Okay. We've got about let's see we got about half an hour a little bit more maybe to talk about this space and really talk about what we do in this area and then we're going to take a real quick break just while we reset get our panel ready we've got a really interesting panel ready set up for us that will jump in from four o'clock until never you guys stop asking questions but we're happy to to jump in and really explore what the world looks like on our side. So, first thing I want to talk about and talk a little bit about innovation it's very important for Accenture because it's very important to our clients and when we say innovation it's not just coming up with something new it's very robust very specific process that we use and we actually dedicate and have invested in quite a bit of support teams to help us on that path and so you can see here kind of our six pillars that we consider most important to innovation. We call it our "Innovation Architecture" and so it really starts at the beginning with research. So we have a whole team global team that really works on thought leadership. They're really the ones that are building the white papers they're doing the research they're understanding what the trends are, what the technologies are, what the customer needs are, and they're putting that all together into white papers or points of view that we can then share out to clients or bring to bear in a client situation. They partner with Accenture Ventures. So, Ventures is out there looking at startups. So we recognize that we're not going to have all the best ideas first. But we know that there are some people out there who are so dedicated to a certain solution or technology that we want to partner with that. So it might be a merger and acquisition, it might be just a partnership, it might be just pulling them in on something that we're already working on and we know they solve that that problem whether it's better faster cheaper first in the world so we are not precious about being the the only ones to be able to do things we want to make sure that we're doing it the right way and our partnering with people who are also doing it. Our Accenture Labs this is where everybody plays. So this is where we kind of bring together that thought leadership when they bring together that technology and we really start to experiment with what's possible. This is not all of this is usually not for client facing once you get into the studios this is where we start to apply what we've done. So we we take the technology you know we have a quantum lineup that we have here right downtown Detroit. We take that technology and then how do we apply quantum to sports and that's what happens here in the studio where we start to really seek finding application. Then you go into innovation centers. That's where we are today. This is where we bring our clients in. So we invite our clients into this space. We'll do workshops. We'll sit and talk with them about what their problems are what their challenges are in business and really help them we use a methodology called "design thinking" and it really helps these clients look at their challenges in a different way and kind of approach it with a different methodology that helps them break down the issues break down what they think are barriers that maybe aren't and we get those key stakeholders in the room to really start to build up what is possible in terms of fixing the challenges and and coming up with the solution that benefits everybody and that's kind of the demos that you'll see here today. That all of these demos came out of a workshop experience with a client who can't I've got a problem help me fix it and we don't just come in and fix it we sit down and really talk to them about what's going on and we co-create with them. Then finally we have our delivery centers. So they can work with us clients can work with us on every on every level of this if we Accenture innovation center we can walk away with just a strategy and a roadmap for how to fix it or you can partner with us and we'll help actually deliver and implement that solution. So a wide spectrum this is just an innovation we do a lot of other work in strategy, interactive, actually my background is in digital marketing. So not really related to innovation at all but I've had the opportunity to be a part of this innovation hub and it's been a really great experience. Any questions about our innovation architecture or our dedication to kind of bringing business and tech together? Okay. Cool! So let's go to the Matterport we'll show you a little bit about the space that I'm standing in right now. I'm kind of squished over here in a corner. I'm going to come over here. Oh, perfect. Okay. So what you're seeing here is again this doll house this Matterport camera that we have does is it Lidar yes Lidar so you'll see as we scroll through this space it has taken shots and really mapped the entire space so I'm standing right in the middle of this this was filmed previously but you can see this is our our demo space and it's really a hands-on experiment center. You can come in all of these demos we've probably got 95 maybe 100 here and they're all hands-on, they're all working solutions that we co-created with clients and have implemented and so if you kind of start in this first corner kind of where we're standing right now. Thank you, Perfect. This is kind of the process of product development. Now our Detroit innovation hub is specific to industrial and manufacturing mostly because we're in Detroit and that that tends to be what a lot of the industry is around us. We have similar in innovation hubs around the world. For example, we've got one in Houston that is more focused on utilities and resources. We have one in Chicago that is more on customer experience and the retail experience. So it really depends on what the industry is where we've put you know we've got our kind of a federal services government version in Washington DC. So here you can see it's mostly about industrial manufacturing making things smart and really building out products that are relevant and experiences that are relevant to customers and so you know we start the experience with how you know really understanding what consumers like. What is it that they want to learn about. How do we create experiences that are relevant for them. How do we the one we're looking at right now is kind of a software it's like an advanced Kanban software system that really helps us test and make sure that the tools and the systems that we've designed early on are going to be applicable where they need to be. Then we move into manufacturing. So once you are ready to once you're ready to design something and once you're ready to actually build it we have live working models here. For example, that's a fisher model. So it's a miniaturized model of an actual manufacturing line and it shows all the different capabilities that are available on a factory floor if we were to digitize it. So it shows quality assurance, it shows monitoring, it shows you can look at temperature you can look at speed you can look at quality there's all different things that you can be measuring and monitoring. So that's just one example whereas if there's a maybe a more traditional or more legacy company looking to revive their digital or revive their manufacturing processes they may come to us and say hey, "What can I do to make my manufacturing lines smarter?" We'll give them that example right through there so we talk a little bit about you know how do we make the manufacturing lines smarter then it goes into some really cool stuff where we're talking about connected products connected assets connected people connected workers so if you're looking you know say you're not you're you're not in your factory you're not in your store one night and something changes maybe a fan stops or a light goes off it's critical to the manufacturing process. We can be monitoring all of that we can capture all the energy usage, we can connect we can connect all of that information, and really narrow down how to be as efficient as possible and then it goes into servicing and connected workers. So a big issue that we've got in the industrial world right now is a lot of the workforce is retiring. They've been doing manufacturing for 30 years on the same line and they've gotten really good at it and now they're retiring and they're really struggling to find people to take those roles and if they do, they don't stay for 30 years. So knowledge transfer becomes a big issue and how do you train somebody new and ensure that there's no slowdown of the line that there's no quality issues or anything. So how can you offer whether it's over the shoulder training or maybe some virtual reality (VR) or augmented reality solutions that helps make sure that they are completing the job in a similar way as everybody else so that you make sure that nothing impacts the quality of your product. So these are all just again we've got about 95 different examples. We've got a couple here that I want to show you in person. Any questions right now about what we do in this space or why we do it?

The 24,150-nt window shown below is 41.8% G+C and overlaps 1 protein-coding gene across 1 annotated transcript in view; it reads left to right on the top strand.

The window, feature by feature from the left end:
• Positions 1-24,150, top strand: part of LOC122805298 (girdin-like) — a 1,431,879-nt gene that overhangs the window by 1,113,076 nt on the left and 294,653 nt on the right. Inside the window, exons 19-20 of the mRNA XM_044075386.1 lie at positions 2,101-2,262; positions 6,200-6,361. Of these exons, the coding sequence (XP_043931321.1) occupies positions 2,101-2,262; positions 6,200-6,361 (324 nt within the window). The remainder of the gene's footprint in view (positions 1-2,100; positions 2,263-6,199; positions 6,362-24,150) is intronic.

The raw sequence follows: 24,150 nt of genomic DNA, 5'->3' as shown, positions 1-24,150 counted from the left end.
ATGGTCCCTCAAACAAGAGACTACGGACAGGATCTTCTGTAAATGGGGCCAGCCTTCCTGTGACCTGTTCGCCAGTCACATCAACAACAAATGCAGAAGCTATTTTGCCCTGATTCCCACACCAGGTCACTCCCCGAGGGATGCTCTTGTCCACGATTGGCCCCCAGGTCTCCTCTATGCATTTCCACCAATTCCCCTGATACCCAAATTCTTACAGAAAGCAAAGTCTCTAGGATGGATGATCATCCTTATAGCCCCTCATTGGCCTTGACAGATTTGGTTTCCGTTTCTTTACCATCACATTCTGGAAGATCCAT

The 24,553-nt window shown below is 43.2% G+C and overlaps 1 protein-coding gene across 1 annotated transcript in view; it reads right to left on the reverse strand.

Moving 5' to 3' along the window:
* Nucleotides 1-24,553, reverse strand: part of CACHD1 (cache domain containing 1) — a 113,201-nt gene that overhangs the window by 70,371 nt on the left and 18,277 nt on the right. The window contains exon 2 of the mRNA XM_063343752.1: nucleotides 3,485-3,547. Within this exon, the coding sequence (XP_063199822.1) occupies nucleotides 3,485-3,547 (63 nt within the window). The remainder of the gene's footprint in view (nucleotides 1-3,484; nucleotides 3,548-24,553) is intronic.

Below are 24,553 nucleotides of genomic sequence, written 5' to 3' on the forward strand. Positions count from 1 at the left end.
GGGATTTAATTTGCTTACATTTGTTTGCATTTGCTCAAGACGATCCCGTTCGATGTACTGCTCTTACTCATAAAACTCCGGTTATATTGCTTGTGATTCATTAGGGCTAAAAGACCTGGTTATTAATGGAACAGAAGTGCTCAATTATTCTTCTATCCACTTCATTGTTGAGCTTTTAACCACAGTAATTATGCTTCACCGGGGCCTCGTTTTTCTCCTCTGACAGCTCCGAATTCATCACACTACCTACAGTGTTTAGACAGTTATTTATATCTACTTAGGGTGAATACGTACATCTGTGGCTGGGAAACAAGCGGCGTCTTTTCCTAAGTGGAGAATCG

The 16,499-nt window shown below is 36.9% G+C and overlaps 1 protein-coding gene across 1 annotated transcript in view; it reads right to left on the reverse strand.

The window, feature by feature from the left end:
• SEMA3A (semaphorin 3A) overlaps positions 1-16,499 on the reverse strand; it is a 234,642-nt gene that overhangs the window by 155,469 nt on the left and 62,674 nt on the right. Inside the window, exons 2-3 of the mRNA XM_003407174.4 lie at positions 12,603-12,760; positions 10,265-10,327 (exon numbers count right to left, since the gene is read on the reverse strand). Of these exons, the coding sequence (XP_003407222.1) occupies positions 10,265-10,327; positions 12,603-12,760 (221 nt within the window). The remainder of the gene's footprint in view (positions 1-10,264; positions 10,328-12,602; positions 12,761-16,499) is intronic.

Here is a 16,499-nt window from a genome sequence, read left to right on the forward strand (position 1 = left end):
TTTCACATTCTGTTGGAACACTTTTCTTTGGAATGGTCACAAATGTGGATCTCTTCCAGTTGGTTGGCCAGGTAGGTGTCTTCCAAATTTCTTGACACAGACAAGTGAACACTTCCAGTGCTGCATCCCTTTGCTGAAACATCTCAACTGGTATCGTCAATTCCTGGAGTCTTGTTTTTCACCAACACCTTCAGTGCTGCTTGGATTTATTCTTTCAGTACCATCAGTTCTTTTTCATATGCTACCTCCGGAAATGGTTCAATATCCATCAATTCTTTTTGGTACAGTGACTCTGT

Kristen. This is Lesa. Maybe you could explain what type of items that you would produce in this area. Okay. Make there. So good question! We don't make anything here. We make ideas. So we actually so this is where we do our thinking. We'll have a client in we'll have them come into what we call our design thinking space or our generator and we really have a workshop. It's an interactive workshop where we're using sticky notes and voting and whiteboards and grouping and breaking down building backup kind of methodologies. We use this demo space here as inspiration. So we'll say, Hey okay so we're talking today about your customer is unable to get from point a to point b without these three hassles. Let's go out and look at the solution that we built for xyz and see how we might be able to apply that technology to your challenge. So we'll come up here we'll play for 30 minutes we'll go back in and say okay now we solve that and see how we might be able to apply it but we're looking at things a little differently and so it really is more of a box starter and an example of what's possible one of the cool things is around here that there's a lot of similar technologies with the same technologies or platforms that is underpinning the demos that you see. So it's saying we're not just taking solution a and applying it to your problem we're saying we've got the engineering, we've got the thinking, we've got the technology, we've got the business insights, how do we bring that all together specific for your challenge. I think that's really what we make here we then go off depending on what teams that they are where their clients are not all of our clients are from Detroit we have an industry x.o center just like this in Germany and in China and so it's basically regional anybody any manufacturing company that wants to work with us we do a lot of work here. Kristen, we've got a question from Antonio who's got his hand raised. So Antonio if you could go ahead and ask. Well yeah I was just curious about I was just wondering so what you're saying you do is like say if you already had like some sort of technology and customers were having issues with it that they were complaining about you would take that technology and then take take their feedback and then create like a solution for it where you can maybe make an extension of that technology and make it a little better for them. Exactly. Yeah just give me sorry sorry guys. Lucy we're here I'm the I'm the working analyst here at the center yeah so for example take into consideration things like for cloud services. We have Microsoft, Google, and AWS. We don't tell them which one they they should pick we just tell them the different solutions and based on what they want they usually pick the provider and we build something custom on top of what they already have. The reason is because we like to be very platform agnostic. We want to be able to for example if you're already working with Microsoft products we don't want to force you to switch to AWS but we do know that you know out of the box not every solution that Microsoft has works for your needs. So we customize that using already existing assets that they might have or tools that they might have. But yes in essence at the end it ends up being a custom solution for the client. Okay all right thank you. I just couldn't not mute it for a second I was just wondering out of curiosity like who's your main clientele like who do you guys approach to like I was just curious about. Really everybody. We work with 99 of the top 100 companies in the world in all different elements. Obviously around here a lot of our business is tier one suppliers, OEMs. I was wondering more so of like like are you guys more regional or do you guys expand like around the nation or even like abroad I'll just you mean specific to the Detroit innovation or Accenture as whole? So Accenture is a global company. We've got 500,000 people in, I think, 200 countries. We're a massive, massive company and so we we work with almost every other corporation out there. Kristen, one quick question before we go on, Jeffrey wanted to know Jeffrey Vale, what's an example of beginning idea to or problem to end solution what's an example of that Jeffrey it's like I put you in there to ask that question.